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NCJRS Abstract

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NCJ Number: 200941 Find in a Library
Title: Child Neglect (From Child Abuse and Neglect: Guidelines for Identification, Assessment, and Case Management, P 69-74, 2003, Marilyn Strachan Peterson and Michael Durfee, eds. -- See NCJ-200932)
Author(s): Carol Berkowitz M.D.
Date Published: 2003
Page Count: 6
Sponsoring Agency: Volcano Press, Inc
Volcano, CA 95689
Sale Source: Volcano Press, Inc
P.O. Box 270
Volcano, CA 95689
United States of America
Publisher: http://www.volcanopress.com 
Type: Instructional Material
Format: Book (Softbound)
Language: English
Country: United States of America
Annotation: This overview of child neglect presents its characteristics, epidemiology (statistics), clinical presentation, pathophysiology, differential diagnosis, evaluation, imaging studies, case management, prognosis, and prevention.
Abstract: "Child neglect" is defined as "the failure to provide for the essential needs of a child." This includes the failure of a caregiver to provide food, shelter, clothing, health care, education, love, and nurturance to a child in his/her care. Neglect can also involve the exposure of a child to potentially harmful situations that can or do result in injury or harm, child abandonment, and emotional abandonment. Neglect may come to the attention of a health-care provider for a variety of reasons, including an unrelated infectious illness, an injury, growth impairment, a routine physical examination, and problem behaviors. Factors that contribute to neglect include maternal depression, parental substance abuse, maternal developmental delay or retardation, and lack of education. There are also features in the child that put additional stress on the parent-child relationship. Family features associated with neglect include absent or negative interactions between family members, poor parenting skills, and social isolation. Any child who presents with a medical condition that may be related to neglect must be thoroughly assessed for alternative explanations for observed conditions. The evaluation should include a complete medical history and a thorough physical examination that includes screening for developmental and dental problems. Laboratory tests should be conducted to diagnose and evaluate untreated and/or chronic medical conditions and to determine whether there are conditions that may be mistaken for neglect. Skeletal trauma series should be conducted for children under the age of 2 years who have signs of severe neglect. The chapter provides guidelines for case management. The listings of prevention measures are classified as primary, secondary, and tertiary. Two relevant case vignettes with follow-up questions are presented. 1 table, 8 references, and 3 resources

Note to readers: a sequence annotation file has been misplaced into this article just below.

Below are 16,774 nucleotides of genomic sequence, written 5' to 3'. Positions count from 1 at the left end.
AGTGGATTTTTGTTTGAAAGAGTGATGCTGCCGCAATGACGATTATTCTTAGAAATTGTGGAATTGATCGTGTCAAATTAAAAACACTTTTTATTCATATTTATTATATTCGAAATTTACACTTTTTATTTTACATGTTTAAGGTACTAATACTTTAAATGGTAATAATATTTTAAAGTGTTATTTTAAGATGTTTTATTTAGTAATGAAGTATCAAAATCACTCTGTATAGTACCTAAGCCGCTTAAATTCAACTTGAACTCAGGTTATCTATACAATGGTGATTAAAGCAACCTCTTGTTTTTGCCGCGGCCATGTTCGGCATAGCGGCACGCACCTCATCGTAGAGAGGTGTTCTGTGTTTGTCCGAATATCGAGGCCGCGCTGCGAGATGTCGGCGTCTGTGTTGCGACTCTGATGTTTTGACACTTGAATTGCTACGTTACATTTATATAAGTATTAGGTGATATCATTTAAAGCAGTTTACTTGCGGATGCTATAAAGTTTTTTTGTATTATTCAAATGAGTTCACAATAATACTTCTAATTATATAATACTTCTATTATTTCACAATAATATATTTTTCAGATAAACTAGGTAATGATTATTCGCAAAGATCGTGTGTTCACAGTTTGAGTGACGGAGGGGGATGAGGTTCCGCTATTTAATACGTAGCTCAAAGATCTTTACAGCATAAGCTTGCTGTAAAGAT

Main Term(s): Juvenile victims
Index Term(s): Child emotional abuse and neglect; Child neglect causes; Diagnostic and reception processing; Juvenile dependency and neglect; Neglectful parents; Physician child abuse neglect role
To cite this abstract, use the following link:
http://www.ncjrs.gov/App/publications/abstract.aspx?ID=200941

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